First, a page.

[Last week, Ha’aretz Chief U.S. Correspondent Shmuel Rosner featured Jewcy editor in chief Tahl Raz as a guest on his site. Rosner and Raz e-mailed about the future of Judaism, Jewish peoplehood in America, and the volume of debate about Israel in the U.S., among other topics. We'll be reprinting their wide-ranging discussion all week.]
Your remark regarding Jewish Peoplehood strikes me as the most controversial. You write that "American life has annihilated Jewish Peoplehood" and if that's so, then why should one expect American Jews (or maybe one shouldn't) to worry about fellow Jews in Israel or, for that matter, Ethiopia?
The death of peoplehoodethnicityamong American Jews is not an argument about its goodness or badnessit's an observation. Maybe the anodyne Jewish avoidance of hard truths is keeping us from realizing that a central concept in Jewish liturgy and self-image is kaput.
The SATs don't ask young American high school students whether they're Italian, Irish, Polish, or Jewish. They ask whether they're white, black, Hispanic, Asian American, or Native American. Ethnicity is an increasingly irrelevant category in the United States. Ask the country's Census bureau. Jewish leaders are about the only ones leftwith the exception of those from marginalized, extremist racialist groupsto publicly advocate for in-group marriage. Research shows that faith has become a fluid category with a growing percentage of Americans changing denominations more than once in their lifetime.
Identity, in America, is not a matter of blood; it's a choice. You can choose to embrace your Jewishness, or you can choose to revoke it. This is the milieu in which the notion of our "chosenness," and the requisite obligations traditionally associated with it, have been vanquished.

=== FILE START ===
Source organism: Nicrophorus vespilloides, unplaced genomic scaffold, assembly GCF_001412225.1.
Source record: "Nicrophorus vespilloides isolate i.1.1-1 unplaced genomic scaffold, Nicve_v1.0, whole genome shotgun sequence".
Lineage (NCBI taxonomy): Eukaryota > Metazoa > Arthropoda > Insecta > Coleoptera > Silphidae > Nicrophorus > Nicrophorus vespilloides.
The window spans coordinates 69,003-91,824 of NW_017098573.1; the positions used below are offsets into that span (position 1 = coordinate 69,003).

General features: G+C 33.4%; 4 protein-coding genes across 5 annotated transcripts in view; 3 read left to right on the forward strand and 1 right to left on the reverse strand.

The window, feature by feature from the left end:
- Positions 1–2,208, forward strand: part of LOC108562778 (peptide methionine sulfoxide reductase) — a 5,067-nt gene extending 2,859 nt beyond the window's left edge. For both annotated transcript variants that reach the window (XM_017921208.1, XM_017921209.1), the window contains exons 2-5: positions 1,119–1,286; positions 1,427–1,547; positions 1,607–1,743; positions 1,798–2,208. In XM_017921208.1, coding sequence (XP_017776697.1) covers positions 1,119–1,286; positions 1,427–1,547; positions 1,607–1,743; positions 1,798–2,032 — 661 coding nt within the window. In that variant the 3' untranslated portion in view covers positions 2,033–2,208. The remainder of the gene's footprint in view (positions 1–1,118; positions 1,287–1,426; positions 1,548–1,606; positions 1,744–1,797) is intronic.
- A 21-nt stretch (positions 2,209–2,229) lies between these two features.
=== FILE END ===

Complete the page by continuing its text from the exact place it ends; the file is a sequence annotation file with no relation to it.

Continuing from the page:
In an age of consent (rather than descent), can we make Jewish peoplehood into an idea, a communal unit, appealing enough that we (Jews, non-Jews, and everyone in between) will choose, rather than be chosen, to belong? Absolutely, but with a major caveat: If the revitalization of peoplehood implies dismantling the modern project of securing a universal human rights and returning to a primitive state of tribalism, as it apparently does for Steven Cohen and Jack Wertheimer, than Iand I suspect a large chunk of my generation here and in Israelwill want no part of it.
For Wertheimer and Cohen, who published an article in Commentary last year wailing against our plummeting ethnic identity, the apparent crisis can be summed up by the observation that American Jews seem to have more time for the people of Darfur than their own people. Shocking! In other words, as long as we can convince this wayward new crop of Jews that delivering groceries to a senior centera Jewish senior center!is of more moral importance than preventing the mass-rape of eleven year-old girls, everything is going to be just fine.
Far better than I on these matters is Jewcy's in-house philosophical savant and senior editor, Joey Kurtzman, who has reached out to Mr. Wertheimer for the purposes of conducting a dialogue in Jewcy. It's too important an issue not to talk about, even with those who don't necessarily agree. We're eagerly awaiting for Mr. Wertheimer to find some time in his schedule to make it happen.